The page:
I’ve just eaten some very tasty vegetarian Chinese buffet (that I would return to more than once while in Georgetown), and I’m walking around aimlessly. A couple of trishaw (bike taxi) drivers are seated on the sidewalk playing checkers with beer bottle caps. On the building across the street is a large mural of a trishaw driver lounging in his carriage, waiting for his next costumer.
A good meal is an essential introduction to a place. In Penang, Malaysia (Penang being the island which Georgetown – the former British capital of Malay – is situated on), finding good food is the simplest of tasks. In the morning, I have roti canai (flatbread) with a curry sauce and a coffee all for under US$2. I set out walking around the town, and see the usual ruckus. Motorbikes swerve around, stalls hawk shirts, pants, fish, whatever. As I walk past alleys I find them full of people enjoying breakfast at tables. I think to myself: this is a place I could stay for a long time.
On the way to the bus terminal, waiting to cross the street – which is an acquired skill – a man carrying some bread asks me where I’m from and where I’m going. He points me in the direction of the bus terminal. From there, I go to Kek Lok Si, perhaps the largest Buddhist temple in Southeast Asia. It’s set in the hills of the sleepy town of Air Itam. Monks are chanting and in the middle of prayers. I linger for a moment and then climb to the top of the large tower.
At night the streets of Little India are loud and bustling. Shops sell cloth, flowers, and Indian pop hits blare from speakers. Hawkers sell savory and sweet food from carts. Lights decorate the streets that are lively well into the evening. I have dinner at one of the vegetarian Indian restaurants and stroll up to a cart with sweets and get one of everything. I don’t really know what they are, but they’re very sweet and very good.
In places where I’ve lived, I’ve always looked at those double-decker tour buses and wondered why the hell anyone would ride one. At the bus stop, a representative of the new Hop-on-Hop-off bus in Penang tells me that the service is free this week, as they just launched. I’m trying to head to Penang Hill for a hike, even though it’s a little late in the day. I get on to a packed bus and realize within moments that I’m not going for a hike this afternoon. My fate has been sealed. I manage to get a seat on the top deck and decide to take a free bus ride past all the old colonial buildings and tourist attractions.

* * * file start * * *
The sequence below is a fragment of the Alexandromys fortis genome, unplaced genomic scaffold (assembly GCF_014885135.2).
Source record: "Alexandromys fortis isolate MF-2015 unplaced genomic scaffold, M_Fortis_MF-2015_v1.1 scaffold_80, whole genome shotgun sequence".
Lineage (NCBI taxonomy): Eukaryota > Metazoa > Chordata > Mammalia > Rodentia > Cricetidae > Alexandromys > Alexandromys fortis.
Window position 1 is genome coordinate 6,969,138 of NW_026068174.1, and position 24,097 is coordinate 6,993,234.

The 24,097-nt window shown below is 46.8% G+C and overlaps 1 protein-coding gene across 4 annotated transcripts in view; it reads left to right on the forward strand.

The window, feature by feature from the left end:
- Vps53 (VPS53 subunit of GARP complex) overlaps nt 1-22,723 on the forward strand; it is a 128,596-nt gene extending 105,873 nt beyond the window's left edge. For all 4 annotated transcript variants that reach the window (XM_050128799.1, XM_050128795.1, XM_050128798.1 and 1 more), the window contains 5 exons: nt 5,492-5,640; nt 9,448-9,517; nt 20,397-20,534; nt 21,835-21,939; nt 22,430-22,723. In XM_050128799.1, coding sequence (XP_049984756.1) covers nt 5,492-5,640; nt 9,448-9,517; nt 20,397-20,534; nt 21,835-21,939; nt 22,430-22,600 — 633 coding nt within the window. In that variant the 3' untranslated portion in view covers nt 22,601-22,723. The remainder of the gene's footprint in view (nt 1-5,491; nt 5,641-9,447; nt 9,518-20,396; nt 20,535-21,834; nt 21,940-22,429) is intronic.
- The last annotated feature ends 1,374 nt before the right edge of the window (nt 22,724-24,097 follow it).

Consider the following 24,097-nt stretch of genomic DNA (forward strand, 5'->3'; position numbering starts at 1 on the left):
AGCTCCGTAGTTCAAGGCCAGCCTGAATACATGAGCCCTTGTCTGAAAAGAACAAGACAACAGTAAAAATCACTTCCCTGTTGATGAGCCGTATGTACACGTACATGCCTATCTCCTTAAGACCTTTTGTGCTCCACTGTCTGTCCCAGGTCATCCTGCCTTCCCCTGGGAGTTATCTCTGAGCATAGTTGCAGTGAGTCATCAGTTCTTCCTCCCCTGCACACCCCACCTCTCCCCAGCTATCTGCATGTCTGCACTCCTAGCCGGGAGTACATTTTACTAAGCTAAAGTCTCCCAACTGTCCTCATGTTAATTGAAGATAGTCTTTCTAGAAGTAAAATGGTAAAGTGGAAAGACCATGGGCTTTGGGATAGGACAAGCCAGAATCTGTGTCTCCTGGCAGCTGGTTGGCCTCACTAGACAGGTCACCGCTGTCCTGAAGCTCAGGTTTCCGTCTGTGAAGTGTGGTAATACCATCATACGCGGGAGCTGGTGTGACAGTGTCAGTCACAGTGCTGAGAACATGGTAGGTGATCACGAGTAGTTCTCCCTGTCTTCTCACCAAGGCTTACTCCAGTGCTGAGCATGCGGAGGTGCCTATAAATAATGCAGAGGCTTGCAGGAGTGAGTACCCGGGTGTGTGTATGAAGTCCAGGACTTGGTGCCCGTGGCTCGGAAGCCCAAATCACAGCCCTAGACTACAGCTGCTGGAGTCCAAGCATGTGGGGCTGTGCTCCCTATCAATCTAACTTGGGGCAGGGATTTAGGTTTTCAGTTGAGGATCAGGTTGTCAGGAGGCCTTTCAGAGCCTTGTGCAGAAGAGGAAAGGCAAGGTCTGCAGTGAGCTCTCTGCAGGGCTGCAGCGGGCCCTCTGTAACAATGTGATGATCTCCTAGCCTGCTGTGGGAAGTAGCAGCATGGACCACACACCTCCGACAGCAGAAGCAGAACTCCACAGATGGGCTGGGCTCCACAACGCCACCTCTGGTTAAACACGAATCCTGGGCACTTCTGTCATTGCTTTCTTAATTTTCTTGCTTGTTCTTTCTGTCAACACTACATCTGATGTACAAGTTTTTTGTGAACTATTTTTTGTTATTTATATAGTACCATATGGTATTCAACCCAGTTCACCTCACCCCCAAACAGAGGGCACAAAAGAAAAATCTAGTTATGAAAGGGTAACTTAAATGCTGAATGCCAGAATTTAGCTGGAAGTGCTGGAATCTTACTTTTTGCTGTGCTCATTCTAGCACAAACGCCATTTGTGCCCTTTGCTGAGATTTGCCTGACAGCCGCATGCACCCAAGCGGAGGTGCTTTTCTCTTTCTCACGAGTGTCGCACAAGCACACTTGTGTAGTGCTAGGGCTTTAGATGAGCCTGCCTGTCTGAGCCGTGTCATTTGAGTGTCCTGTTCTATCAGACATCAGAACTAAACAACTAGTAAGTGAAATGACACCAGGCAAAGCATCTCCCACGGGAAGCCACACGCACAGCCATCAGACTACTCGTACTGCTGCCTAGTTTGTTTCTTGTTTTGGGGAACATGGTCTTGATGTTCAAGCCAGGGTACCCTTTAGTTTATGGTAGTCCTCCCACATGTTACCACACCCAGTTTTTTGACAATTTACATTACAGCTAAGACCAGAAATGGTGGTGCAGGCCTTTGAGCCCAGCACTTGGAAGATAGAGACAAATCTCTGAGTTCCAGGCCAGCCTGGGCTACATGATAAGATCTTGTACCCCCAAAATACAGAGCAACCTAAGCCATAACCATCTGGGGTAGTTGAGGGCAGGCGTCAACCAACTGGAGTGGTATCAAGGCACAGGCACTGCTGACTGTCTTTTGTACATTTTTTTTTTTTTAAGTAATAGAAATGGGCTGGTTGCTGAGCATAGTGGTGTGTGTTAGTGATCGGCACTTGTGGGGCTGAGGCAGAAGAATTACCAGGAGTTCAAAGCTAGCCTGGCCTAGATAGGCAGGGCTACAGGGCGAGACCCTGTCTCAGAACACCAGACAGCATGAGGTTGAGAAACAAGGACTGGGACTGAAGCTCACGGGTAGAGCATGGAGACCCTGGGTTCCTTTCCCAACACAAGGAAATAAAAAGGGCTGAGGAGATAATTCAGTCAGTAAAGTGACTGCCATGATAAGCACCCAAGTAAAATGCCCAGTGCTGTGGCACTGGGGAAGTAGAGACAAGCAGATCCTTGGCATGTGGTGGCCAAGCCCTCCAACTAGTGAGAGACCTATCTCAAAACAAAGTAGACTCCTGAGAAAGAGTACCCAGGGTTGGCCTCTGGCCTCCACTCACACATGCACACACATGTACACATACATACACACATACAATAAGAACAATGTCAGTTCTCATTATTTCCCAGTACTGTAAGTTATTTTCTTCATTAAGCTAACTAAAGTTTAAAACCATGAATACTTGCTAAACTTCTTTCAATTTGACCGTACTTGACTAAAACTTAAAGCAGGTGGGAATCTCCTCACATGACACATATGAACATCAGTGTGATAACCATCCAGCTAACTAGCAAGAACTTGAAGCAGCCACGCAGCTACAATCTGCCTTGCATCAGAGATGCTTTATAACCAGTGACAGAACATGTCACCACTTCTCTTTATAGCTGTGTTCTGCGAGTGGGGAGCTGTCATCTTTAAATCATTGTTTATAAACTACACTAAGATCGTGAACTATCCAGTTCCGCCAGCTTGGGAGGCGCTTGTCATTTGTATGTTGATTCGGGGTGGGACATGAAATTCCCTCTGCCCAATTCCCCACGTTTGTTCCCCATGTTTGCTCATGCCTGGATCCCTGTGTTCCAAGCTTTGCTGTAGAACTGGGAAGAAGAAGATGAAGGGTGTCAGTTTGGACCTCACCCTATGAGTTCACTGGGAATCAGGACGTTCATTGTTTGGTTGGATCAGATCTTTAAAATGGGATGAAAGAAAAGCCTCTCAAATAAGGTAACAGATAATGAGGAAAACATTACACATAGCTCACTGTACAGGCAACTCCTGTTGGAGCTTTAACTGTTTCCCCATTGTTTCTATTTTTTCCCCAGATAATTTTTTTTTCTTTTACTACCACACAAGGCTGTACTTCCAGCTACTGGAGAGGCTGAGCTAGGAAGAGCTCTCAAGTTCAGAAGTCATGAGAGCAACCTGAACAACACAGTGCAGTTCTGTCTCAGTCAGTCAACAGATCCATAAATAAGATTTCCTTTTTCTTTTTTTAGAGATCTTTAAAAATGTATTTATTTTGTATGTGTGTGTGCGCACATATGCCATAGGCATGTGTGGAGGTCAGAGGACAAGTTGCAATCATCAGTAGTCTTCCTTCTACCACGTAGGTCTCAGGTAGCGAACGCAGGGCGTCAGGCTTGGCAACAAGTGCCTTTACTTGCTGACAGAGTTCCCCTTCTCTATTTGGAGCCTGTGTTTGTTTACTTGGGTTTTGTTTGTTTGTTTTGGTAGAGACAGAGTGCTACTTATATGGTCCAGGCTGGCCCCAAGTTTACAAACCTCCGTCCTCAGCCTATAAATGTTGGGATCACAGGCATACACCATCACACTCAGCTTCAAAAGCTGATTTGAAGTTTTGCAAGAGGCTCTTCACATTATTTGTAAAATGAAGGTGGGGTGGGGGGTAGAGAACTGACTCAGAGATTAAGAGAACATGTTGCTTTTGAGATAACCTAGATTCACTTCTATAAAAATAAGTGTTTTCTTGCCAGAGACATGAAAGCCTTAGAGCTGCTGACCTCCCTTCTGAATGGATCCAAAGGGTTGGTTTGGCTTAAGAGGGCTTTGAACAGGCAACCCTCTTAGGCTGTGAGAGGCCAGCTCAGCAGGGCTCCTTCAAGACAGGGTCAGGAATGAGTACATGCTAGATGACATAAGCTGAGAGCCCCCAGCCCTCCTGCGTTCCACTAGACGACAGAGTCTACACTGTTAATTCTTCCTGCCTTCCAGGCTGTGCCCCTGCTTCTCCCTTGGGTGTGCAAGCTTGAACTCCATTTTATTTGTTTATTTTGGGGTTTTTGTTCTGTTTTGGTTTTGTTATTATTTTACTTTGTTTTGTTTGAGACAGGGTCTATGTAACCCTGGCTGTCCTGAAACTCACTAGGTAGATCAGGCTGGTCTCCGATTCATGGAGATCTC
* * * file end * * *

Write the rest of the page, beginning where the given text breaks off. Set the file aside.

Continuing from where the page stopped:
That night, back rather early, I decide to explore some of the local bars. Hong Kong Bar is probably the oldest on the island. It’s got some charm, but a little too much Aussie paraphernalia for my taste. Down the block I am roped into Five@27, a posh looking place that promises happy hour beer deals and free wifi. I take the deal to be 2 for 1, as is the standard. After my second beer, I learn that I am undertaking the buy 2 (at outrageous prices) get one free. I grudgingly drink my last beer and move on.
B@92 (I guess they’re fond of the @ symbol) is owned by a Serbian-Italian expat. I arrive pretty early in the evening. I’m commanded to sit down at the table with the owner and another regular. He tells me how horrible the coffee is in Georgetown and then makes me an espresso, which is quite good. When they move inside I am again compelled to do so. A few of us are at the bar, the owner seated behind the bar but not serving anyone – he leaves this to his wife and the other woman that works there – and we are given some free glasses of Glenmorangie. I’m not arguing there.
The beers continue and the owner continues to dominate everything that happens. He interrupts my conversation with the Englishman next to me more than once to give his opinion or ask me something. I explain to him that Mezcal and Mescaline is not in fact the same thing, despite having the same Latin root. When he wants to say something he turns down the house music. When he is done speaking, he cranks it back up. Lonely Planet describes this bar as “the kind of bar you wish you could throw in your backpack and carry with you across Southeast Asia.” I would rather continue this trip without a loud, bigoted bar owner with me, who treats his children like dogs and calls his American business partner a word I will choose not to print.
The next morning I hike Penang Hill via the Moongate – one of the original British trails up the mountain. It starts with stairs built into the hill. Then some hiking, and then a 1.5 Km walk up the incredibly steep service road. At the top, I fear I don’t have enough cash on me to take the tram down the hill. I am right. I walk back the way I came. As I walk back to my hostel for a shower, the man that crossed the street with me and told me where the bus depot was is riding his bike down the street. He says hello. I say hello. He asks me if I like Georgetown. I tell him I do and then I assure him that it is better than Kuala Lumpur.
My last night in town, I find myself at “Reggae Bar,” a place that I had intentionally avoided, but am convinced to visit by another American at the hostel. It’s not that I have anything against the music genre, but a reggae themed bar in SE Asia really is not what I’m looking for. I end up sitting outside, having a conversation in Spanish with a Colombian and a Spaniard, meeting a guy from Ozone Park, Queens, doing a shot of Tequila with some guys from Nigeria, all while listening to two guys with guitars cover American top-40’s of yesteryear that are decidedly not reggae. We order a beer tower, which is really just a large container of beer with a spout. I’m a little disappointed. The mythical beer tower falls short.
On the ferry to Butterworth on the mainland, I am glad to be moving on, but know that I will miss the delicious food and the bustling but relaxing vibe of this place.
More pictures of Penang on Instagram